In the 1950s, Paula Jane Baer, an aspiring actress who had adopted the stage name Paula Kent, came to the realization that she would never match the success of her junior high friend, Debbie Reynolds.
She was stuck mainly doing commercials and grabbing at small parts, like a hatcheck girl in the television drama 77 Sunset Strip. And not only that: All the cosmetics and hair-care products to which actors are subjected irritated her skin mightily.
But if her allergic reactions were the final straw in a struggling career, they were the unlikely catalyst for another venture that flourished.
By the time she died on June 23 at 82 in Beverly Hills, Calif., Paula Kent Meehan had built a beauty company that earned hundreds of millions of dollars in sales and fundamentally altered the marketing of hair-care products. In addition to creating so-called scientific shampoos that were widely copied, Redken Laboratories pioneered the selling of beauty products in styling salons.
It began with her hairdresser, Jheri Redding. She complained to him about her allergic reactions as he did her hair, and it turned out she was talking to the right man.
Mr. Redding, an amateur chemist on the side, had come up with the idea of pH-balanced shampoos that would match the mild acidity of human skin and put protein, vitamins and minerals in hair-care products.
And, as he told Ms. Kent, he was starting a company to sell them. There was a hitch, though: His partners had dropped out. So he had a proposition for her. Would she like to join him in the enterprise?
Ms. Kent put up the $3,000 she had earned from a Hamm’s Beer commercial and immediately put her acting talents to use to promote the new products to salon owners. They named the enterprise, founded in 1960, Redken Laboratories – the first word a combination of their last names, and the second an affirmation of Mr. Redding’s conviction that the shampoos and rinses he had invented amounted to major advances in chemistry.
After teaming up with Mr. Redding, Ms. Kent took night classes in management, accounting and law, even as she put in long days building the new company. Its revenues were $90,000 the first year, $350,000 the next. By 1966, sales had reached $1.5-million.
Mr. Redding sold his share of the company to Ms. Kent in the mid-1960s, and she went on to make Redken the largest maker of hair- and skin-care products sold exclusively through beauty shops, expanding distribution to 35 countries. Vidal Sassoon and others followed suit by selling their signature products in their own salons.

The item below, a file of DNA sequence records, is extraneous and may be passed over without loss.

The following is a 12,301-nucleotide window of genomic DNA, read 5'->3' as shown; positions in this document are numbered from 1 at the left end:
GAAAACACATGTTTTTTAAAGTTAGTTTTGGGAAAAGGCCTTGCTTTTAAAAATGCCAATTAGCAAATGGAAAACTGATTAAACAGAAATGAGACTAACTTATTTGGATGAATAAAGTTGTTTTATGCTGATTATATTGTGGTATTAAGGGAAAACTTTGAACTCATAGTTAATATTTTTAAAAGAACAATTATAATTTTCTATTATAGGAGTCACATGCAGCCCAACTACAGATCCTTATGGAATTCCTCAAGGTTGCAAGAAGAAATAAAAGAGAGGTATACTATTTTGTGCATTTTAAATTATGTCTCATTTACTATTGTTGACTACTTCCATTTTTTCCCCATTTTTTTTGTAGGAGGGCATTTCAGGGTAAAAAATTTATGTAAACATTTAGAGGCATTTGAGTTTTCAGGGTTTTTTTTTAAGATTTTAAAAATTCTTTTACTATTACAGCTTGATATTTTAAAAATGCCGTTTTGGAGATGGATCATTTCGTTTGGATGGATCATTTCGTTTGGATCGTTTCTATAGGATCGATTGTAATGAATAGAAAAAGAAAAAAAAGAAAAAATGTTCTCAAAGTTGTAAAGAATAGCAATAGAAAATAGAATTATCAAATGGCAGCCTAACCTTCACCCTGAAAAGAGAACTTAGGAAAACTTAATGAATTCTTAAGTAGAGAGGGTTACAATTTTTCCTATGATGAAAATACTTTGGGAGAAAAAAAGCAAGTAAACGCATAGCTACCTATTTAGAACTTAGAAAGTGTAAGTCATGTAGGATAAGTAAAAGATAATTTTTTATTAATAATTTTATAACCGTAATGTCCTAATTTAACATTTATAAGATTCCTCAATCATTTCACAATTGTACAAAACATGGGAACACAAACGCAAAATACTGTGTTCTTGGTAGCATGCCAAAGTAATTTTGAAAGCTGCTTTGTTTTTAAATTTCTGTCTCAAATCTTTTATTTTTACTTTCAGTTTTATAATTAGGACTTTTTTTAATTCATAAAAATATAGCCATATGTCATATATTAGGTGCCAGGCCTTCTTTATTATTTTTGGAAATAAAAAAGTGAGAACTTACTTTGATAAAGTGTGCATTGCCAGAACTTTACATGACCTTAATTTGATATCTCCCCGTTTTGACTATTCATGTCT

Her partner in orchestrating the rise of Redken to a global company was her third husband, John Meehan, an ad man. He had originally come to the company to solicit ads for trade magazines in the beauty field, and she hired him as an executive. They married in 1971. In 1976, she made $70,000 ($293,000 in today’s dollars) as chairwoman. He made $65,000 ($272,000) as president.
The Meehans adhered to Mr. Redding’s vision of selling the company’s products only through beauty salons and stylists. Mr. Redding had seen retail sales as a shrewd way for salons to extend their business – not least because a woman in a haircutter’s chair, in his view, was the perfect captive customer.
“Salons began to realize that it was crazy not to sell a woman a shampoo,” Paula Meehan said in an interview with Forbes magazine in 1984. She sued merchants who tried to sell Redken merchandise outside salons.
In 1971 the company sold shares representing 48 per cent ownership of the company to the public. In 1988, the Meehans bought them back for $48.9-million. In 1993, when Redken’s annual sales had reached $160-million, Paula Meehan sold the company to an American subsidiary of the L’Oréal Group for an undisclosed sum.
She had become wealthy years earlier.
By the mid-1970s, she lived in a 24-room mansion in Beverly Hills, previously owned by Elvis Presley, and bred champion racehorses.
Paula Jane Baer was born in Beverly Hills on Aug. 9, 1931. Her father was an accountant. Pushed by her mother, she began her acting career at 12 and at 15 had dropped out of high school, married Donald Slocum and had a child. Ms. Reynolds gave her a baby shower, she told People magazine in 1976.
She divorced at 17. Five years later, she took up acting again, appearing in commercials and small parts on television. As a single mother, she worked as a secretary and gas station attendant to make ends meet. In 1954 she was named Miss Las Vegas Turf Club. That same year she married a second time, to Frank Miller, an advertising executive. That marriage, too, ended in divorce.
John Meehan died in 2004. Paula Meehan leaves her son, Michael Miller; her stepsons, Chris and Matt Meehan; two grandsons; three step-grandchildren; and four great-grandchildren. Her family announced her death.
After she sold Redken, she started a firm to invest in real estate and other enterprises. In May, she purchased The Beverly Hills Courier, a weekly newspaper. She was known for prowling the country in her Gulfstream III business jet to scout new opportunities.
“After painfully coming to the conclusion Hollywood wasn’t going to make me the next Joan Crawford,” she once said, “I wanted to control my own destiny.”
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